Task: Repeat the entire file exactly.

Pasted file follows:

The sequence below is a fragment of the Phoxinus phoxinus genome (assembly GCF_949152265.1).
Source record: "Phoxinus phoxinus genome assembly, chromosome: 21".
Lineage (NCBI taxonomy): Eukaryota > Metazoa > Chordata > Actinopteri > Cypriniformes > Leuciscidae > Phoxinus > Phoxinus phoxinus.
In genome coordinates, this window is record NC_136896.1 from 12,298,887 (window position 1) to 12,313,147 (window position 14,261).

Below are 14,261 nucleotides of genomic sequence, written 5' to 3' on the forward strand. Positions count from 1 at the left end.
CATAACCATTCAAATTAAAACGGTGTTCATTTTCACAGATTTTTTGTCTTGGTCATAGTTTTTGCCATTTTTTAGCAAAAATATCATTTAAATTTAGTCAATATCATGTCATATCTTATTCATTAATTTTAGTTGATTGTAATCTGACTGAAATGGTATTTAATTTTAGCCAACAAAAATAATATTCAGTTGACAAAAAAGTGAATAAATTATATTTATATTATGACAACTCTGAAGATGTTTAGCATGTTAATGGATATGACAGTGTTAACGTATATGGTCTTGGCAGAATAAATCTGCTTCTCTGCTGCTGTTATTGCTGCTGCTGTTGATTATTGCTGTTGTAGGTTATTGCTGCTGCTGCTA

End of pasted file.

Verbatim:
The sequence below is a fragment of the Phoxinus phoxinus genome (assembly GCF_949152265.1).
Source record: "Phoxinus phoxinus genome assembly, chromosome: 21".
Lineage (NCBI taxonomy): Eukaryota > Metazoa > Chordata > Actinopteri > Cypriniformes > Leuciscidae > Phoxinus > Phoxinus phoxinus.
In genome coordinates, this window is record NC_136896.1 from 12,298,887 (window position 1) to 12,313,147 (window position 14,261).

Below are 14,261 nucleotides of genomic sequence, written 5' to 3' on the forward strand. Positions count from 1 at the left end.
CATAACCATTCAAATTAAAACGGTGTTCATTTTCACAGATTTTTTGTCTTGGTCATAGTTTTTGCCATTTTTTAGCAAAAATATCATTTAAATTTAGTCAATATCATGTCATATCTTATTCATTAATTTTAGTTGATTGTAATCTGACTGAAATGGTATTTAATTTTAGCCAACAAAAATAATATTCAGTTGACAAAAAAGTGAATAAATTATATTTATATTATGACAACTCTGAAGATGTTTAGCATGTTAATGGATATGACAGTGTTAACGTATATGGTCTTGGCAGAATAAATCTGCTTCTCTGCTGCTGTTATTGCTGCTGCTGTTGATTATTGCTGTTGTAGGTTATTGCTGCTGCTGCTA